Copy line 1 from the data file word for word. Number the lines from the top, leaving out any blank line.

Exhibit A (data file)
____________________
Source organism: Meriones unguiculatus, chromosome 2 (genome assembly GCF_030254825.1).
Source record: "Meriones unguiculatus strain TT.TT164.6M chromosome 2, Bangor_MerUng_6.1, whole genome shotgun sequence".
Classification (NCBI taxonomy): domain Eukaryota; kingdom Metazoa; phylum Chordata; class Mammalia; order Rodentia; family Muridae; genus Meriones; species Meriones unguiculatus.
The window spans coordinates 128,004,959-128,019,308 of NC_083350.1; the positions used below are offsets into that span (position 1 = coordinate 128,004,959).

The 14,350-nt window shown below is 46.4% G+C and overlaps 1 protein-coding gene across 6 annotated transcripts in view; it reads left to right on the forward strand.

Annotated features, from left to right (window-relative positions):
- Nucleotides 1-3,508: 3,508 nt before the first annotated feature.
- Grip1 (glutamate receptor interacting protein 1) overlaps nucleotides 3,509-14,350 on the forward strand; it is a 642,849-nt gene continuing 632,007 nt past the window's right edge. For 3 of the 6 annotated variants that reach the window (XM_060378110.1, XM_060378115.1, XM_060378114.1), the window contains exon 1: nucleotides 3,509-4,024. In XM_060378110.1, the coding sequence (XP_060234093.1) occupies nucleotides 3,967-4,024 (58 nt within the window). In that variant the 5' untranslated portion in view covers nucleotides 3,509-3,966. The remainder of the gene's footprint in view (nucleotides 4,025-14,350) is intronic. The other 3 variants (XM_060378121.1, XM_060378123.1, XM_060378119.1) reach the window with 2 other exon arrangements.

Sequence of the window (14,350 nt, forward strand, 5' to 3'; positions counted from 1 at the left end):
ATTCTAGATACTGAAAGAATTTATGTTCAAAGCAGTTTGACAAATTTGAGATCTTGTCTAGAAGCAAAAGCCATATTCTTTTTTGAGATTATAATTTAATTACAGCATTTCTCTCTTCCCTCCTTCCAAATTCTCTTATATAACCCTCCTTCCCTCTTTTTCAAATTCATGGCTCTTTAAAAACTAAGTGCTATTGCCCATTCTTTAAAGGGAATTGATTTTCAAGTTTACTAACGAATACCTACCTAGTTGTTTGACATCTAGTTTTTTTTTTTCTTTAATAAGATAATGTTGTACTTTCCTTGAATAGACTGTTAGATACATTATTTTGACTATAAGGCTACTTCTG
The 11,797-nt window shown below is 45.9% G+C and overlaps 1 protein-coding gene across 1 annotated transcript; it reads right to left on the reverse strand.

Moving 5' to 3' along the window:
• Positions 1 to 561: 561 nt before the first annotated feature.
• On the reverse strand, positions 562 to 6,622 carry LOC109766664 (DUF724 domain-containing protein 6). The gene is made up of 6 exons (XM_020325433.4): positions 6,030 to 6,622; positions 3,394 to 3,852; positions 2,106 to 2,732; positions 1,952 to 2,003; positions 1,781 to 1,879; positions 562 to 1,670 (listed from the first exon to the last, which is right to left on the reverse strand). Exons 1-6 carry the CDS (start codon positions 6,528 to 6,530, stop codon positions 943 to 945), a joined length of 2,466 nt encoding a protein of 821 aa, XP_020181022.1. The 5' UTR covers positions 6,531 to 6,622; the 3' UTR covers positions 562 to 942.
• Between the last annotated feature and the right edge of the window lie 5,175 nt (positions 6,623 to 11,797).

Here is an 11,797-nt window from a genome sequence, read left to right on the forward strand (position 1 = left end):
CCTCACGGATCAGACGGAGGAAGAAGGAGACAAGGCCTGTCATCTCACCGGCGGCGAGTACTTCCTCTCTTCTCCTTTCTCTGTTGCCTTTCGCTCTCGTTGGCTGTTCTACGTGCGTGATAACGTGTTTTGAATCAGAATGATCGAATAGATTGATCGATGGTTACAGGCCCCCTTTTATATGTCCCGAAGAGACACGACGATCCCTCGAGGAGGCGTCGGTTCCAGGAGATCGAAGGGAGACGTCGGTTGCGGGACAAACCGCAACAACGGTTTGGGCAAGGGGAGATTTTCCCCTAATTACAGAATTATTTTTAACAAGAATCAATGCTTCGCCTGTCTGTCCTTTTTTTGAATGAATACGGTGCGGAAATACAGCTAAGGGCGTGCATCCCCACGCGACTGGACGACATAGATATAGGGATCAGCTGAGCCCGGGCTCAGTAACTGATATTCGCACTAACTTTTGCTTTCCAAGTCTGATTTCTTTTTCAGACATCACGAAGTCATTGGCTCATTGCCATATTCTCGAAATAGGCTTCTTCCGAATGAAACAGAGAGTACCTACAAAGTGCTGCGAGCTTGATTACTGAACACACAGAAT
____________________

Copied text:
Source organism: Meriones unguiculatus, chromosome 2 (genome assembly GCF_030254825.1).